Day 2

In the second flight, we were up 13th. The course was quite similar, but slightly shortened so that there was a maximum of only 24 points, but it ended with the pen like the previous day.

There was no drive, instead we began with a gather and then straight into the turn around the post.

We immediately had a problem. Rodeo cast out quite wide on his outrun, but for some reason he busted the sheep a little bit and caused a split. 3 of the sheep headed to the exhaust while the other remained near us. I gave Rodeo a down and waited patiently, hoping that the lone sheep would join its buddies.

It soon did and I sent Rodeo back to the exhaust, where we began again. We made the turn and then headed to the chute, and with some challenges we got the sheep through and made it to the pen, where we timed out, for 20 points out of 24.

After our run I spent some time watching other runs, and a bit of time wandering around the rest of the games. I wasn’t sure if we’d make it to the final round or not, but had I re-checked the scores from Saturday I would have known I was safe. Only 3 other teams were within 4 points of us, so even if all 3 got full points on their second run and beat us with a tiebreaker, the worst we could have finished was tenth. As it happened, we came in 7th in the combined totals.

The final round began at 2, and we were up first. Well, no time to get nervous.

The course was a bit different this time. Back to the left hand drive through to the gap between the top panel and fence, but this time it continued around the fence line, down the right hand side of the field until the sheep went through the gap between the pen and the fence, about halfway down the field to our right hand side. Then the sheep were to cross to the left in front of the handler, loop back behind the handler’s post to the right, and back through the chute, one more turn, and the pen.

Rodeo did a great job lifting them off the exhaust. I laid him down when they moved away from the exhaust gate and then walked him up to push them parallel to the fence line and through the first obstacle at the top. I was ready with an ‘away’ flank if they started back towards me, there were no problems. The sheep turned at the far right corner and began moving at a nice trot down the field towards me, in just the trajectory I wanted, so I downed him and let them move themselves though the second obstacle between the gate and the fence. We completed the rest of the course without too much trouble, but were foiled once again at the pen and timed out.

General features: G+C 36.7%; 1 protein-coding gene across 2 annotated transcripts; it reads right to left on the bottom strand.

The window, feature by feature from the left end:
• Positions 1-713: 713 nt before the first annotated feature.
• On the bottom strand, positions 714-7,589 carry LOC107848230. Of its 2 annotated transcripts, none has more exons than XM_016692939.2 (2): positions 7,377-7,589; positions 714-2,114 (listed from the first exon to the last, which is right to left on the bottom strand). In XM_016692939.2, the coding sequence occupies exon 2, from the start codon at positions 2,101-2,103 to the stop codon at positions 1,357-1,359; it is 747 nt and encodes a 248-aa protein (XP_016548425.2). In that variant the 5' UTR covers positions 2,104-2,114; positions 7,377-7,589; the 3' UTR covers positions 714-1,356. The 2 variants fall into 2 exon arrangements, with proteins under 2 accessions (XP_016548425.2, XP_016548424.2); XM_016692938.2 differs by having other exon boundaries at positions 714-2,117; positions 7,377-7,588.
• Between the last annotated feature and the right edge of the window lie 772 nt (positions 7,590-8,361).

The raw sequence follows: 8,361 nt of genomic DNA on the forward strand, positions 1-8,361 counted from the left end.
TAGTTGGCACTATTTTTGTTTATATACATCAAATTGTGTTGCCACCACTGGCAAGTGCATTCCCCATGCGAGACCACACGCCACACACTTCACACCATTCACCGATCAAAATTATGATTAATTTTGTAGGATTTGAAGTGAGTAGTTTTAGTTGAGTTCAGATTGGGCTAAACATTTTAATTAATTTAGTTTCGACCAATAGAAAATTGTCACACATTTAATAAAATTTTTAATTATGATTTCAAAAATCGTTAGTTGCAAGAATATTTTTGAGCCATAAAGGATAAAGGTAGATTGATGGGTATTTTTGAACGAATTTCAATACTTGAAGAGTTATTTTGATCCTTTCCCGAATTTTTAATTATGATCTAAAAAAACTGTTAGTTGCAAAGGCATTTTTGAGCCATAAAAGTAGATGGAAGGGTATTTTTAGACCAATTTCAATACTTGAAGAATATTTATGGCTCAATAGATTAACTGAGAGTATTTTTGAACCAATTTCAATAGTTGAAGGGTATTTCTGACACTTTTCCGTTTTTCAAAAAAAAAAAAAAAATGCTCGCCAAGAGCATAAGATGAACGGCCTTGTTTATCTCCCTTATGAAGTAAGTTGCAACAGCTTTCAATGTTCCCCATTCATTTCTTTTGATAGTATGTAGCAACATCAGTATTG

24 points out of 28, which turned out to be good for 7th place overall and our first time in the money.

I was very pleased with the weekend, not just how we placed, but particularly how consistently we performed. 

Sunday, July 10, 2011

Preparing for the Highland Games

Last week we spent most of the session in the round pen and a single sheep, in preparation for the upcoming Mt. Vernon Highland Games trial. Brian set up several obstacles in the round pen, but Rodeo had a lot of trouble to begin with. He took his flanks but did not want to walk up on the sheep.

He would move forward hesitantly but failed to take control of the sheep, so it would drift and I’d have to give him a flanking command to turn its head back in the direction I wanted it. But the same thing would happen: Rodeo would hesitate and lose contact with it again.

In frustration I called him off and Brian and I talked about it. “You need to communicate with him,” Brian said, and I knew he was right, but I just couldn’t work out how to do it. Corrections didn’t help.

I said as much to Brian, and he said:“It doesn’t matter what you do, as long as you get the desired effect. The dog will tell you if you’re right.”

So we tried it again, and the same thing happened, until in frustration I finally said “Come on! Get up! Get up!”

And lo and behold, he got up. He leapt to his feet and pushed into the sheep, in fact a little too hard. “Steady!” I called, and he hitched, and suddenly he was working the sheep beautifully. And there was a bounce in his step.

Soon after that, we set up a miniature course with 5 obstacles in the round pen in an effort to simulate what we might see at the trial, and Rodeo made all 5. In addition to giving him a ‘get up’ command to encourage him on the drive, I had to lay him down often and allow the sheep to drift and settle, so that I could see which way its head would turn. That would be important in the trial because it’s a small arena, and it would be easy to lose the sheep to the exhaust or the setout pen, where it would be challenging and time-wasting to pull them back off. By downing him and waiting for the sheep to settle, we'd have much better control.

After the lesson, I stayed around to work on some driving, and I used the ‘get up’ command to help him, and I could see his confidence building. We did some cross drives and he walked into them confidently.

I also noticed that he became less hesitant on his outruns – he wasn’t stopping and looking at me. I suspect that he was hesitant about driving and that was affecting everything else. When I bolstered his confidence by communicating with him more, it spilled over into the outrun as well.

Wednesday, July 6, 2011

Good News for Washington Wildlife

Last week a photo of a grizzly in the North Cascades.

This week confirmation of a fourth Washington wolf pack, about 90 miles east of Seattle.

Later this month we're going to Yellowstone, in part to see the wolves, grizzlies, and other wildlife. It's nice to know that some of it is returning to us.